Collaborative Care Intervention for Chronic Kidney Disease

Overview

The aims of the present study will be to pilot test the efficacy of a collaborative care intervention in patients awaiting kidney transplant to reduce symptoms of depression, pain, fatigue and improve quality of life.

Full Title of Study: “Collaborative Care Intervention for Kidney Transplant Patients”

Study Type

  • Study Type: Interventional
  • Study Design
    • Intervention Model: Single Group Assignment
    • Primary Purpose: Supportive Care
    • Masking: None (Open Label)
  • Study Primary Completion Date: December 2019

Detailed Description

Symptom management is critical to maintain quality of life in those with life limiting conditions. Stepped collaborative care interventions have been widely employed in the primary care setting for the treatment of depression and more recently have been utilized to treat other symptoms (e.g., pain) in a variety of settings. A recent meta-analyses concluded that collaborative care interventions were superior to usual care and are more cost-effective than face to face and pharmacological treatment for depression. Collaborative care interventions have begun to be extended to other settings but have not been tested in patients who are being treated with dialysis. The aims of the present study were to pilot test the efficacy of a collaborative care intervention in patients awaiting kidney transplant to reduce symptoms of depression, pain, fatigue and improve quality of life.

Interventions

  • Behavioral: Collaborative care
    • Therapist will use iPad (Vidyo) once a week during dialysis for approximately one hour. The therapist will teach the patient cognitive-behavioral strategies to manage their mood and pain. The PI is a clinical psychologist and will provide supervision to the therapist providing the intervention. The sessions for depression will include (1) intake, (2) review of the rational for using CBT to treat depression and/or pain, (3) identifying thought patterns, (4) changing thought patterns, (5) relaxation techniques, (6) rest-activity pacing, and (7) coping strategies. Homework to practice these techniques will be provided after each session.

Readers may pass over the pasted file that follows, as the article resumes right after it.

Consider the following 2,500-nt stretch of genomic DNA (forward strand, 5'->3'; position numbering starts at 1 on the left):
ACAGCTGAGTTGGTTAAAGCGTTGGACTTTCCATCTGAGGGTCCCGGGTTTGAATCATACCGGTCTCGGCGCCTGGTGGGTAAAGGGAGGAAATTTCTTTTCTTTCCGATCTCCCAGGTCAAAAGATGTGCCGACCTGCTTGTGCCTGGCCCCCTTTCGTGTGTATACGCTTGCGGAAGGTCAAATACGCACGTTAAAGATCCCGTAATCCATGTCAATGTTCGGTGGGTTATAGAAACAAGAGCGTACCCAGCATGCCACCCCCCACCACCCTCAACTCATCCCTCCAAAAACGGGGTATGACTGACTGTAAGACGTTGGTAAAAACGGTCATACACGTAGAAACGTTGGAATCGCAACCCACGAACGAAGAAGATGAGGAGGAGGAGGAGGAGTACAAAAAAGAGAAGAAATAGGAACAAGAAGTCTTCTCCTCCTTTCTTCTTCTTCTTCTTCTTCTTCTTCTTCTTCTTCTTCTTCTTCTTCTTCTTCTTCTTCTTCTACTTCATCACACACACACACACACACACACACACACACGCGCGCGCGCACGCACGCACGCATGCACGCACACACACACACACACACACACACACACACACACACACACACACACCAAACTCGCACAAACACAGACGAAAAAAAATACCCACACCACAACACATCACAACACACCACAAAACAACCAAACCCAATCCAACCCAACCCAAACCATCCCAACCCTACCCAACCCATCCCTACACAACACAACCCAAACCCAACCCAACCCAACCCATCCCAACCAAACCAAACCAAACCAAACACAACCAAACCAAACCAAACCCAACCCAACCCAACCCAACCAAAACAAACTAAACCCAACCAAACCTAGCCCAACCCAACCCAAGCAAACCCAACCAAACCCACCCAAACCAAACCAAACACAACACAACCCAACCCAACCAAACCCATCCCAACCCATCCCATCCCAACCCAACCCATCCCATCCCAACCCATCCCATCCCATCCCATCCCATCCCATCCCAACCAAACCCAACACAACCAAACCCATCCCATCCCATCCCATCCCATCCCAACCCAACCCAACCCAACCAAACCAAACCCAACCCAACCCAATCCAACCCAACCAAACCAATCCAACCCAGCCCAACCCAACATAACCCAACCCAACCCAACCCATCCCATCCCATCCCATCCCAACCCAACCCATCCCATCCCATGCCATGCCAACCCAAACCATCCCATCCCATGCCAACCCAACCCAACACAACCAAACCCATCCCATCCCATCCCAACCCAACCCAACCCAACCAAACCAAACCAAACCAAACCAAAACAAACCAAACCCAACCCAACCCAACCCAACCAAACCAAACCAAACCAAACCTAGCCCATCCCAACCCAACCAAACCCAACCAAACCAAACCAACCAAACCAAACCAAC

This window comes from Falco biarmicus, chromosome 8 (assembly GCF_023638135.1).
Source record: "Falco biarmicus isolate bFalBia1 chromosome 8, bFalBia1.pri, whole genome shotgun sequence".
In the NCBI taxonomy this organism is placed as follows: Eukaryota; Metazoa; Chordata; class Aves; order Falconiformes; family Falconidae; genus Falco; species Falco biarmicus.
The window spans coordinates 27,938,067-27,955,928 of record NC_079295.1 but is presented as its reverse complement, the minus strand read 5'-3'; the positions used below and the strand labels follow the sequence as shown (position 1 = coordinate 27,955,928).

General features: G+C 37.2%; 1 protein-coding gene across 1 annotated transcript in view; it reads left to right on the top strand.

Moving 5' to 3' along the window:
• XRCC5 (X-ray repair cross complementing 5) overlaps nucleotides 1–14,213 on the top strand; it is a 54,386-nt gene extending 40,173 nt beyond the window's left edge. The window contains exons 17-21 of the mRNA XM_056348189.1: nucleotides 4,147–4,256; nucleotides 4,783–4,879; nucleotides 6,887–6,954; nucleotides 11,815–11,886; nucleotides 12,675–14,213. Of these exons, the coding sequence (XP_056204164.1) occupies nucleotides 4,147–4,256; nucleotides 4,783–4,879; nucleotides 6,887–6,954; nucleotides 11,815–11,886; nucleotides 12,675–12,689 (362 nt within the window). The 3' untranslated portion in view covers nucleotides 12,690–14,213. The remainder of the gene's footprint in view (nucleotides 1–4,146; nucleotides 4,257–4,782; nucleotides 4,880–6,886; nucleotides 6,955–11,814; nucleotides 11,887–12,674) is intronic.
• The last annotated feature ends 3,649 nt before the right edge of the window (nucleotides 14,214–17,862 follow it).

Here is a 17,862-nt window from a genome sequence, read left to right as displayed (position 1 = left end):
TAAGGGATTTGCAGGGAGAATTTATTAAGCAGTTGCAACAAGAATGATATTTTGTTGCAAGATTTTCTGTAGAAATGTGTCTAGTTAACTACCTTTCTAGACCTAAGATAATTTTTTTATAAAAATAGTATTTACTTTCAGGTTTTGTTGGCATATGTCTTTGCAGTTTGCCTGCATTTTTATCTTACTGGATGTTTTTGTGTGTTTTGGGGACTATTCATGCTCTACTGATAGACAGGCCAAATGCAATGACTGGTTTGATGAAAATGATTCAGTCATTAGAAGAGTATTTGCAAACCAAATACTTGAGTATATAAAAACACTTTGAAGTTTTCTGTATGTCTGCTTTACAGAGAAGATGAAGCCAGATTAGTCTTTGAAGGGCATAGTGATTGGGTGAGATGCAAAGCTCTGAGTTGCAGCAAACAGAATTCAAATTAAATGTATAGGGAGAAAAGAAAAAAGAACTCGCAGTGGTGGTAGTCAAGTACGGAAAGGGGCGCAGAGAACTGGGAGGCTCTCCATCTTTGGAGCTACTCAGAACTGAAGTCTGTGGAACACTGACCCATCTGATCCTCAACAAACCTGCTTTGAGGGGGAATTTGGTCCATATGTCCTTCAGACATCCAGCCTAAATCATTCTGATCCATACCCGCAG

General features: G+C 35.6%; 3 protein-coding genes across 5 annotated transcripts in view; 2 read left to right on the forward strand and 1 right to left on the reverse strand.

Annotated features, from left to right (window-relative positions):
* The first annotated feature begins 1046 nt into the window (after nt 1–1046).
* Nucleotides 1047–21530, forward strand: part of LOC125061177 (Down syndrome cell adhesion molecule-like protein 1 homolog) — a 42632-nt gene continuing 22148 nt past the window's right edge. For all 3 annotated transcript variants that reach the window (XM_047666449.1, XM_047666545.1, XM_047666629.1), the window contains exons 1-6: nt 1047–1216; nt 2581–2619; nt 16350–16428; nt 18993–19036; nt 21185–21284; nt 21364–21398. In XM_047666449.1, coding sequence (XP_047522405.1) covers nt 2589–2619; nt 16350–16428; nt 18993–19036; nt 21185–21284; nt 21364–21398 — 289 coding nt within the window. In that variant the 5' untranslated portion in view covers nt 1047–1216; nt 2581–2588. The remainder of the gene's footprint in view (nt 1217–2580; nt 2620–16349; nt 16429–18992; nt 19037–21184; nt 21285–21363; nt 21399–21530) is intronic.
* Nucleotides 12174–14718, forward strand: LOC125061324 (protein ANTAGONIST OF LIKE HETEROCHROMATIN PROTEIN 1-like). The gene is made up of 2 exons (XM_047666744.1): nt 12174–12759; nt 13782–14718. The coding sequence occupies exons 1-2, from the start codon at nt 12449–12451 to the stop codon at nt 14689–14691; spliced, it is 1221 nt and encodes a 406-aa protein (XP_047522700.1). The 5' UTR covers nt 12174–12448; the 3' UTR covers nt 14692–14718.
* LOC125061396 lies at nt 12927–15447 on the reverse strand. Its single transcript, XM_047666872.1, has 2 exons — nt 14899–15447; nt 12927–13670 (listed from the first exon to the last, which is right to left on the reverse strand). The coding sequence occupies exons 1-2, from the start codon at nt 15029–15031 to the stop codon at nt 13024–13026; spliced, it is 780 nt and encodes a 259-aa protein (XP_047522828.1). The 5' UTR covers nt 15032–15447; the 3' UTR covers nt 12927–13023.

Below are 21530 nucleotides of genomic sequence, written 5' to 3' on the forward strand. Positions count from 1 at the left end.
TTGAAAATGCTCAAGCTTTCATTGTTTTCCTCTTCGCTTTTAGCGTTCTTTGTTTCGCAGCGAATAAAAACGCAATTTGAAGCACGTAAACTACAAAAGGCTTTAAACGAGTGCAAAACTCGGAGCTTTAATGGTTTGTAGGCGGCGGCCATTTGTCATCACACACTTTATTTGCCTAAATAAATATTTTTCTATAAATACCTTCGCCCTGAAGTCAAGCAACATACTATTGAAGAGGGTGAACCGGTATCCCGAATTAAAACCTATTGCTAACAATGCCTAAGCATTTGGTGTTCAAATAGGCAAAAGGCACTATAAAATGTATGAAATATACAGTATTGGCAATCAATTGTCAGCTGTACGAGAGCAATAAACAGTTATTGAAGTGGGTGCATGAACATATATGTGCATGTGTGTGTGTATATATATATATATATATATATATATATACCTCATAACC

Arms, Groups and Cohorts

  • Experimental: collaborative care
    • To test the efficacy of a collaborative care intervention with patients treated with dialysis to reduce depression, pain, fatigue, and improve quality of life

Clinical Trial Outcome Measures

Primary Measures

  • Depression Level
    • Time Frame: change from baseline at 3 month and 6 month
    • score on CES-D questionnaire
  • Perceived Stress level
    • Time Frame: change from baseline at 3 month and 6 month
    • score on PSS questionnaire
  • degree of Pain
    • Time Frame: change from baseline at 3 month and 6 month
    • score on the BPI questionnaire

Secondary Measures

  • Dyadic functioning
    • Time Frame: change from baseline at 3 month and 6 month
    • score on the Dyadic functioning questionnaire
  • level of physical activity (mild, moderate or high)
    • Time Frame: change from baseline at 3 month and 6 month
    • calculated score on the International Physical Activity quationnaire
  • sleep quality
    • Time Frame: change from baseline at 3 month and 6 month
    • score on the PSQI questionnaire
  • quality of life
    • Time Frame: change from baseline at 3 month and 6 month
    • score on the KDQOL questionnaire

Participating in This Clinical Trial

Inclusion Criteria

Age 18 or older Currently receiving dialysis at UPMC dialysis facility for chronic kidney disease Fluent in English

Exclusion Criteria

Under the age of 18 years or over 90 years Not fluent in English

Gender Eligibility: All

Minimum Age: 21 Years

Maximum Age: 95 Years

Are Healthy Volunteers Accepted: No

Investigator Details

  • Lead Sponsor
    • University of Pittsburgh
  • Provider of Information About this Clinical Study
    • Principal Investigator: Jennifer Steel, Associate Professor of Surgery – University of Pittsburgh
  • Overall Official(s)
    • Jennifer Steel, PhD, Principal Investigator, University of Pittsburgh Physicians
  • Overall Contact(s)
    • Jennifer Steel, PhD, 412-692-2041, steeljl@upmc.edu

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